Moneyball by Michael Lewis, tells the story of the 2002 season of the Oakland A’s, an American professional baseball team based in Oakland California, and their general manager Billy Beane. I read it recently after watching the film of the same name and thought it served as a fitting comparison to a behaviour I see regularly in IT culture.
In 2002 Billy had a difficult job to do. With only $44 million dollars at play (yes, this amounts to small potatoes in baseball), the Oakland A’s didn’t have a budget that could compete with other major league teams like the Red Socks. Operating within these constraints meant that the A’s were forced to pick the cheapest players.
In the book, the author takes care to explain the history and culture around decision making when it comes to selecting players as their preferred picks for the team. This culture is based on a legacy of conventional wisdom used by scouts to assess the value of players and is used in teams across America.
Scouts traditionally select players on a number of subjective criteria. Among these: their looks, the attractiveness of their girlfriend(!) and their physical abilities characterised as 5 tools (hitting for average, hitting for power, running speed, throwing and fielding abilities). Scouts consider “5 tool guys” to have all the desirable features of a great baseball player.
But before Billy Beane was a General Manager he started his career as a player. He was identified by the scouts as a 5 tool guy. He was drafted for the Mets, given a massive advance but when he was put out on the field, he was a huge disappointment.
Throughout his career Billy saw this happen again and again. Teams would spend huge sums of money on players who looked good on paper, but in reality were overhyped and under delivered.
By the time the 2002 season rolled around Billy was ready to try something different. He worked with his team to identify the single most important metric for player selection that would deliver the most value for the team as a whole: on base percentage. Billy realised that the ability to get on base and avoid making outs by any means possible was the most critical player attribute and worth so much more than other abilities scouts looked for.
By selecting undervalued players with a high on-base percentage, Billy Beane secured a competitive advantage over his rivals. He was able to build a team that was able to punch way above its weight and went on to win 20 consecutive games, only narrowly missing out on winning the division series.
From picking players to picking digital technology
Now imagine Billy Beane is an IT manager or product manager. Imagine you’re Billy. That you’re not picking players for your team, you’re picking digital technology that will impact the productivity of employees, or that will power customer-facing applications for your organisation.
The conventional practice of IT selection tends to centre around big lists of functional and nonfunctional requirements, selection criteria and scoring matrices. But these often miss the point entirely or obfuscate what’s most important.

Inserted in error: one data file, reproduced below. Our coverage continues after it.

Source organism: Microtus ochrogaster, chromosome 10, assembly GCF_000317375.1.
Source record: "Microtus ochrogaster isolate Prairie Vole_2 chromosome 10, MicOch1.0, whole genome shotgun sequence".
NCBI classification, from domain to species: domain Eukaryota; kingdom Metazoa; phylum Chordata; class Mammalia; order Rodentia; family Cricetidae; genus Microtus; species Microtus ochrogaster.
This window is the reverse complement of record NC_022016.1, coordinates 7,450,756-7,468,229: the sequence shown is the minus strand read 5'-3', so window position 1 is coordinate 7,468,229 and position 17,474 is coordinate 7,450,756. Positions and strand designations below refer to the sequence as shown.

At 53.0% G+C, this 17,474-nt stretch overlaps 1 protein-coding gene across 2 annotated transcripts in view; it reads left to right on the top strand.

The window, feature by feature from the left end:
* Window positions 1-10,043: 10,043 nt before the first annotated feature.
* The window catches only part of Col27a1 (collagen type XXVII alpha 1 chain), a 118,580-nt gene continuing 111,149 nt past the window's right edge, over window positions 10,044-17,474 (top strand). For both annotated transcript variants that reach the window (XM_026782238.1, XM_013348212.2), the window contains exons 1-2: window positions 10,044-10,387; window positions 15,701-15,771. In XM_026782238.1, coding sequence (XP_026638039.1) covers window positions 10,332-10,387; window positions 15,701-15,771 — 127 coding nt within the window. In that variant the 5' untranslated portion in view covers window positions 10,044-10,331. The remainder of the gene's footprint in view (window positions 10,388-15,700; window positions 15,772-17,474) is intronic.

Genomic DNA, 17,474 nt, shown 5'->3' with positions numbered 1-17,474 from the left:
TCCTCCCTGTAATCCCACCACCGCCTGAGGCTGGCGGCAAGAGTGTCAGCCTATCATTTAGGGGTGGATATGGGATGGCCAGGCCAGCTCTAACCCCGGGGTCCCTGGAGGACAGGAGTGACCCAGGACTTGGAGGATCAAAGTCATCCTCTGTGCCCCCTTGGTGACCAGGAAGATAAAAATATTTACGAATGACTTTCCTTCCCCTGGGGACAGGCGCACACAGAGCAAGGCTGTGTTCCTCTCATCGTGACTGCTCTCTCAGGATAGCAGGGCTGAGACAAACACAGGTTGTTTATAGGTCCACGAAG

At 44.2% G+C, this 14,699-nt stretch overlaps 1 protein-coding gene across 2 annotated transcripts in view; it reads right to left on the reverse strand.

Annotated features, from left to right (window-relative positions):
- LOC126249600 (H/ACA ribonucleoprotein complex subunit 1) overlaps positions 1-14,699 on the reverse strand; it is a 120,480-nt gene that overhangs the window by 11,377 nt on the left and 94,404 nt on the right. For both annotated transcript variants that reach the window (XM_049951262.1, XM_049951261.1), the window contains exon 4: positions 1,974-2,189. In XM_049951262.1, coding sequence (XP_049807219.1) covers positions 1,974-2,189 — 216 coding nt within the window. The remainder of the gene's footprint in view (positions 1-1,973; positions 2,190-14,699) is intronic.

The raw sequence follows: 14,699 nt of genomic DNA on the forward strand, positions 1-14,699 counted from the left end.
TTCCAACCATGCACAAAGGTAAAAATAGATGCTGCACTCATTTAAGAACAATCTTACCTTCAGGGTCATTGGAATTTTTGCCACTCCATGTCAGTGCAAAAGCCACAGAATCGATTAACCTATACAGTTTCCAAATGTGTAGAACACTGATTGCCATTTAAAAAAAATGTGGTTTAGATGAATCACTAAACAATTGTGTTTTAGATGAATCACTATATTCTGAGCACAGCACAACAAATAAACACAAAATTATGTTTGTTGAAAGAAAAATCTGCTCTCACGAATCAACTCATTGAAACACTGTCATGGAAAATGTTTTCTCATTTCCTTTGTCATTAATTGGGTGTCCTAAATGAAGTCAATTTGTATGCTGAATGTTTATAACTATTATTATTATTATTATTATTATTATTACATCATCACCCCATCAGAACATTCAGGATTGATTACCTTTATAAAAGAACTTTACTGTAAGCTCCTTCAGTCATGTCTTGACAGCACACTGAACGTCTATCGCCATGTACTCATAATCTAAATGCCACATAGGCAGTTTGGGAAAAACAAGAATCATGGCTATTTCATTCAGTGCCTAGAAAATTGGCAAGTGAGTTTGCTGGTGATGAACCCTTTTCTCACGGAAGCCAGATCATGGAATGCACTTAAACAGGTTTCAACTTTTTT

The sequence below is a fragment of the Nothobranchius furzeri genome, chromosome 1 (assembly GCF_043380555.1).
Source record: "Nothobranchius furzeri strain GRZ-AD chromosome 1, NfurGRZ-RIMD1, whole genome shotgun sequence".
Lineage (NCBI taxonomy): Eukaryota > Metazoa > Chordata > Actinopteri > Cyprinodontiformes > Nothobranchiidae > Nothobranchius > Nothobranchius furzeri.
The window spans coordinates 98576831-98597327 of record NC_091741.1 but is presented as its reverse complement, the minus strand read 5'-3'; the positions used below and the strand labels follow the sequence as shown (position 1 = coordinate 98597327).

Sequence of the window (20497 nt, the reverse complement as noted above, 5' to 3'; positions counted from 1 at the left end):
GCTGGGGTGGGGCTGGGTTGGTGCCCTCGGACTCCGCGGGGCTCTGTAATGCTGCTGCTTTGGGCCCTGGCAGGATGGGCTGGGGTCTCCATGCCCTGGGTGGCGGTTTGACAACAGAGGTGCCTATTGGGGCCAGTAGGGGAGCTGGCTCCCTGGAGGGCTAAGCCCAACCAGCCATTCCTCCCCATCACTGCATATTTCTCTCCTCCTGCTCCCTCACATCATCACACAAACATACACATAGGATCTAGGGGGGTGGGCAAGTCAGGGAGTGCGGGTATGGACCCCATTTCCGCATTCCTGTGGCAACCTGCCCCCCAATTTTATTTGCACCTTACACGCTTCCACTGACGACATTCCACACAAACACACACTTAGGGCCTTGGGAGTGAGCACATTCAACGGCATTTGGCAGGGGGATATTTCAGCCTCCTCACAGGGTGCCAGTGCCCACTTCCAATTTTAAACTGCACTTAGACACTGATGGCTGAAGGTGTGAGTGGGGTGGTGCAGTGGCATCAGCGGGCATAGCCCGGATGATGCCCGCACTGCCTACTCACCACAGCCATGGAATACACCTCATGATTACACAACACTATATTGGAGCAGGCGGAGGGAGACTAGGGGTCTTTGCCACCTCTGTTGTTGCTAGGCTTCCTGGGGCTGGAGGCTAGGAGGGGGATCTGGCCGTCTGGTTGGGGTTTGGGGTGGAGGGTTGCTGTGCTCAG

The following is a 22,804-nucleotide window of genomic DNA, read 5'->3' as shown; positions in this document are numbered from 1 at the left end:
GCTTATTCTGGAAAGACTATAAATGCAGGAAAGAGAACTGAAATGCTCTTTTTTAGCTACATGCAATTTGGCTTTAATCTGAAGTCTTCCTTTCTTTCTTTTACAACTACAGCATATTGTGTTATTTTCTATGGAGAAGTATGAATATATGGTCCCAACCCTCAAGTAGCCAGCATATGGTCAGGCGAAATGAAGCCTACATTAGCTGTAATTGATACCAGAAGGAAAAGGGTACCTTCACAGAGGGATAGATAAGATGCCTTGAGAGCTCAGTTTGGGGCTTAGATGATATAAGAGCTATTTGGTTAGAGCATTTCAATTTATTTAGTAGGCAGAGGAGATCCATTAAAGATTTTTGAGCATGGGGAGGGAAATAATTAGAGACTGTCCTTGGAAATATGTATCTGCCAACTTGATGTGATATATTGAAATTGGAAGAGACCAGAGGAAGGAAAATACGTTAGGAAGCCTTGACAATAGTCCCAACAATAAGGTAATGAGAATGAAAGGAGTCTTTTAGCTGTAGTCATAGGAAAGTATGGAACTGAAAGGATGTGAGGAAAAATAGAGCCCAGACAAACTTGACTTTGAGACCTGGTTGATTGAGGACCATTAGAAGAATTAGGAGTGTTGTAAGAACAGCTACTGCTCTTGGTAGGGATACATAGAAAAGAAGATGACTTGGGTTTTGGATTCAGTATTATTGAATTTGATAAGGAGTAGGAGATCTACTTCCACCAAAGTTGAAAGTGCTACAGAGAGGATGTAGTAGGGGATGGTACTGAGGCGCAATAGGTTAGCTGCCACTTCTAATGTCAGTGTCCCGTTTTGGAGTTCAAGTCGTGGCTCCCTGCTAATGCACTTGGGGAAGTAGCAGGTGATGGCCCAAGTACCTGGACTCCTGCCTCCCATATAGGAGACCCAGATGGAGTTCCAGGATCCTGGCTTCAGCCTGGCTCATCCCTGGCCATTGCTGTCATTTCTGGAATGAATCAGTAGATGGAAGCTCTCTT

Just like the 5 tools that scouts obsess over, it's all too easy to get focussed on features and feature comparisons. Even when it's not entirely clear whether these deliver enough meaningful value.
In Moneyball, the scouts confuse picking people who look like baseball players with picking players who can deliver the most value. It’s easy to do this with technology too. The goal is not to pick a content management system, or an SaaS provider or a particular piece of technology. It’s to choose technology that delivers the most value when measured against what’s most important for your organisation.
At Made by Many we see clients and potential clients make this mistake time and time again, particularly in the case of content management systems, perhaps one of the most heavily commodified software tools. In a publishing organisation are features like social media sharing and integrated digital asset management really so important? If the goal is to improve something like editorial throughput or time-to-publish, then focussing on editorial experience and workflow should be the highest priorities.
In our experience this is often best achieved by building software from open source components and frameworks. The most successful digital products we’ve produced at Made by Many tend to work this way and focus on delivering against clear goals. Everything else can then be prioritised against these.
So ask yourself, are you more like Billy or the old scouts? Are you picking technology that meets an arbitrary list of conditions or that delivers against what is most important for your organisation? Are you able to constantly improve that technology, optimising the value it brings even in a changing market? Have you identified what your most important metric is — is it editorial throughput; employee performance; customer experience...?
It’s not always obvious, but if you can figure this out, you too can gain a competitive advantage and outperform the market just like the 2002 Oakland A’s
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